Dr Alex Moulton dies aged 92
Inventor of the iconic small-wheeled bicycle dies
Dr Alex Moulton, the engineer behind the small-wheeled Moulton bicycles, has died at the age of 92.
Dr Moulton founded the Moulton Bicycle Company in 1962 and also designed vehicular rubber suspension systems, including the system for the Mini when it was launched in 1959.
The original Moulton F frame introduced the concept of small wheels for full-sized bicycles. Dr Moulton believed that the classic diamond frame design was unnecessarily difficult to mount, hard to adjust and unsuitable for both sexes. He also thought that bikes of this kind were uncomfortable to ride without wide, low-pressure tyres that increased the rolling resistance.
Moulton believed that small wheels with high-pressure tyres would have lower rolling resistance and lower inertia, so they’d accelerate faster. Comfort was handled by the use of suspension systems both front and rear – long before suspension became commonplace on mountain bikes.
Dr Moulton is quoted as having said, "The Moulton bicycle was born out of my resolve to challenge and improve upon the classic bicycle, with its diamond frame and large wheels, which has locked bicycle design into that form since the pioneering work in England of Starley and others at the end of the 19th century."
Dr Moulton, who was born in 1920, graduated in engineering from the University of Cambridge and joined the family rubber company based in Bradford-on-Avon, Wiltshire. He established a research department that specialised in rubber suspension systems, designing and producing the conical rubber springs used for the Mini.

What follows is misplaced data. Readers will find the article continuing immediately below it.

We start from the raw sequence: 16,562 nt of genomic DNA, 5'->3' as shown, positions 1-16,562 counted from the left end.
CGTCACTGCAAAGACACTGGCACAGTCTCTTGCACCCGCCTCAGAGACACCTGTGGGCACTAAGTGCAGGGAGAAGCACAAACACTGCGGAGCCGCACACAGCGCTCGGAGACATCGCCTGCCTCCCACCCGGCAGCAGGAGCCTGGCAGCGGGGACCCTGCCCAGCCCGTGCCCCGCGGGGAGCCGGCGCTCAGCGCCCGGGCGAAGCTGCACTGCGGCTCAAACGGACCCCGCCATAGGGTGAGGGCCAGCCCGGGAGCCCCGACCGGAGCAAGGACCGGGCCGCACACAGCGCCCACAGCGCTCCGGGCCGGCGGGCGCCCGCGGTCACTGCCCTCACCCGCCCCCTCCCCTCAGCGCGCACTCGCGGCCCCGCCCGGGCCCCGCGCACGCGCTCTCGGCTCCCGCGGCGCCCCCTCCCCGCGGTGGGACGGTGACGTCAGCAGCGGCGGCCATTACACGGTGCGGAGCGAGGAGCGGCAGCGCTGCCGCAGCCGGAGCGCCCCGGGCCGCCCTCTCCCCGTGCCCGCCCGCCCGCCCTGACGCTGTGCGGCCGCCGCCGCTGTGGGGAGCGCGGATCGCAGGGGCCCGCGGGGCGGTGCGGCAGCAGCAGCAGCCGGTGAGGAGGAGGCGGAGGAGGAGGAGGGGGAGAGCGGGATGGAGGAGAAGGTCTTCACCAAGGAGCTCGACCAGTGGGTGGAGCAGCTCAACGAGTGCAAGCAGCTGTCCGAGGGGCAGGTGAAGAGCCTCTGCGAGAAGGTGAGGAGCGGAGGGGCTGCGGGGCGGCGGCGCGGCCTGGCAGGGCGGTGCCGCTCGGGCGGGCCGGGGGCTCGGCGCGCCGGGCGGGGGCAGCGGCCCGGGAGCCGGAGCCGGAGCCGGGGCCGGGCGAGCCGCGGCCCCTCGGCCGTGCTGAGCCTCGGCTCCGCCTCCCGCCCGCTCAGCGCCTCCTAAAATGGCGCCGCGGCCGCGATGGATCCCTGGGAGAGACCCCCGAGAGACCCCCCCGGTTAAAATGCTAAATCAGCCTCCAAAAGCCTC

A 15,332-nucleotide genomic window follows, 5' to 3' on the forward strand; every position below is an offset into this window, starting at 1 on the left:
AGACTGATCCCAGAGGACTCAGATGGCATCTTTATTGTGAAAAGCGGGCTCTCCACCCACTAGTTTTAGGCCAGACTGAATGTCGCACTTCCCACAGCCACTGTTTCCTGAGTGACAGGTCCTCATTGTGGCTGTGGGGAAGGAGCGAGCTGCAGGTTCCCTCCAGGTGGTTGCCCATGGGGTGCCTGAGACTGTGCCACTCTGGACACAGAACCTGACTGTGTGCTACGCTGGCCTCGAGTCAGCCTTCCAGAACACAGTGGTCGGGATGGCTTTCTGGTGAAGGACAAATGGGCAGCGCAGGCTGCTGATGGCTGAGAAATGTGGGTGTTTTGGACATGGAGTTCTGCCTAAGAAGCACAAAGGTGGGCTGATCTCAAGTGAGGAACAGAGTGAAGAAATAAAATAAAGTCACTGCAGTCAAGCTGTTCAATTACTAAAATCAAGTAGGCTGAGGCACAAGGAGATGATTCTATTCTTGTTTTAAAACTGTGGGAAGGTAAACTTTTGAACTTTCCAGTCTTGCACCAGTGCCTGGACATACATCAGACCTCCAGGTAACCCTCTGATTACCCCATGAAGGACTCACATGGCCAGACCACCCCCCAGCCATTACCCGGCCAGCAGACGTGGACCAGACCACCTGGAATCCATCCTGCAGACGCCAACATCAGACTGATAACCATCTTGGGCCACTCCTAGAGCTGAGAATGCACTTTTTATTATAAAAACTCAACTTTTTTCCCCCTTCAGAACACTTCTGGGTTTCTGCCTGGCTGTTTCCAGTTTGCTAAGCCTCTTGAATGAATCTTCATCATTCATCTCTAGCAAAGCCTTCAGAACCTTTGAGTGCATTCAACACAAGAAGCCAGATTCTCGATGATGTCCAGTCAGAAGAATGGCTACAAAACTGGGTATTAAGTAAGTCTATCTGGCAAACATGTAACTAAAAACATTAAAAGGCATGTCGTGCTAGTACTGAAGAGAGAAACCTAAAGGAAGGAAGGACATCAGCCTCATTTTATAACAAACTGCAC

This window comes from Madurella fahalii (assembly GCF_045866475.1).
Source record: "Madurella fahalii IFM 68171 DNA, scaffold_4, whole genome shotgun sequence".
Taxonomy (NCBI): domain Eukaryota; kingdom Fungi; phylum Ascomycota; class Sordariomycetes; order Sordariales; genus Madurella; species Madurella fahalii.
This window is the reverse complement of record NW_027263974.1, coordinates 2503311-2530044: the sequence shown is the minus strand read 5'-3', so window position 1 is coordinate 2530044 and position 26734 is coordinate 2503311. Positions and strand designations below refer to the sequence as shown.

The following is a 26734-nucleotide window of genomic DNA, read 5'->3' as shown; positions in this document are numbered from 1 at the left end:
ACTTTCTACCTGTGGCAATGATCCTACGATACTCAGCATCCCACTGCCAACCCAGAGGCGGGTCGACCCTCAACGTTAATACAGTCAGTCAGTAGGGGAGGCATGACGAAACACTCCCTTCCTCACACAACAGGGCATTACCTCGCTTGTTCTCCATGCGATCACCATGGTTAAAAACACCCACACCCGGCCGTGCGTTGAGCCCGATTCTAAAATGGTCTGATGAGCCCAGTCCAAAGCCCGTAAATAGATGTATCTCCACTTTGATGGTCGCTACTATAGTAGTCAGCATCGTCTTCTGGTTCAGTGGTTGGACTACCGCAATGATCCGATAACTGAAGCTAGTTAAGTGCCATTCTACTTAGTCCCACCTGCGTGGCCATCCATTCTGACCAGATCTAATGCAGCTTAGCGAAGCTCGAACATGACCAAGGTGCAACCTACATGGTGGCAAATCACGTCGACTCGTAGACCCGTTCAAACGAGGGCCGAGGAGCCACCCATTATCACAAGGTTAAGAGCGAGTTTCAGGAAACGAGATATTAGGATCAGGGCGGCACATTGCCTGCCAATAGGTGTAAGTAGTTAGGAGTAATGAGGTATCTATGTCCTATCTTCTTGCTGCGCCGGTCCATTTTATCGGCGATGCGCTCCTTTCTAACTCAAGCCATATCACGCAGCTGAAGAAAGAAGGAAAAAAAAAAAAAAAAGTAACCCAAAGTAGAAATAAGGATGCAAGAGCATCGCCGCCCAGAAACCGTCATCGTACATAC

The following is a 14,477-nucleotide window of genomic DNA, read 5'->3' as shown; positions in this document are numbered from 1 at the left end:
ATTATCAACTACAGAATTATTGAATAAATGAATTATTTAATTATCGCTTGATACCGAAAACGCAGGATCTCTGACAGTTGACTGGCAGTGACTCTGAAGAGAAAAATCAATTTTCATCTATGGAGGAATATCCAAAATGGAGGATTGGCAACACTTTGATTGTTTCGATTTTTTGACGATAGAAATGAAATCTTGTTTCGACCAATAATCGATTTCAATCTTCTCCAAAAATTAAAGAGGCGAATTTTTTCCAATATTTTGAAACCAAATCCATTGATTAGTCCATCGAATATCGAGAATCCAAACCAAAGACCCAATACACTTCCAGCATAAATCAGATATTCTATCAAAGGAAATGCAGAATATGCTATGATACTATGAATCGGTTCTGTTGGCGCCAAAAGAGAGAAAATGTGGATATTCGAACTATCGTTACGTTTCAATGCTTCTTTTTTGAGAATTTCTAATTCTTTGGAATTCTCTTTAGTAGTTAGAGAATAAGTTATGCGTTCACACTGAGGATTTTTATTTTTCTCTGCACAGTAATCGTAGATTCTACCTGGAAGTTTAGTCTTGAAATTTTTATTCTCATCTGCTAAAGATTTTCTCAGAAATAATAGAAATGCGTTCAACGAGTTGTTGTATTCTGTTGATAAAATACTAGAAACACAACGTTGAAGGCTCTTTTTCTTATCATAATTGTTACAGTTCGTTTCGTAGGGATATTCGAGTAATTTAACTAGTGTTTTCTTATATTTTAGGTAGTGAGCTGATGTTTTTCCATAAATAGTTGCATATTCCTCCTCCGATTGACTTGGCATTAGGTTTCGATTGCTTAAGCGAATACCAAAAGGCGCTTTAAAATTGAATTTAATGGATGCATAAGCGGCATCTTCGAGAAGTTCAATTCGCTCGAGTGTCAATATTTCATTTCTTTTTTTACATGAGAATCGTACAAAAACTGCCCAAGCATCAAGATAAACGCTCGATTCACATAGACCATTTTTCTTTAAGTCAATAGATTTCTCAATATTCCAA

He began work on bicycle design in the late 1950s and launched his first bicycle at the Earls Court Cycle Show in 1962. Many other bike designs followed. A racing Moulton – the S Speed – was launched in 1966, made using a Reynolds 531 tubeset and came with a short wheelbase and a double chainset.
Raleigh bought the bicycle business in 1967 and a MkIII Moulton was launched in 1970, although it didn’t sell well and Dr Moulton eventually bought back the rights to the design.
From 1977, Dr Moulton worked on the spaceframe design, the idea being to produce a frame that was both lightweight and stiff. This was eventually launched as the AM7 – AM standing for Alex Moulton – in 1983. The design was reworked and a new suspension system added for the New Series Moulton in 1998.
We reported last month that Sir James Dyson and Lord Norman Foster had helped celebrate the 50th anniversary of the launch of the first Moulton bicycle.
At the time Lord Foster said, “The 50th anniversary of the Moulton bike - what an occasion, what an anniversary, what an icon. Synonymous with the Mini, the mini-skirt - the mini bike. So, heartiest congratulations - great occasion, great bike. And also great to ride.”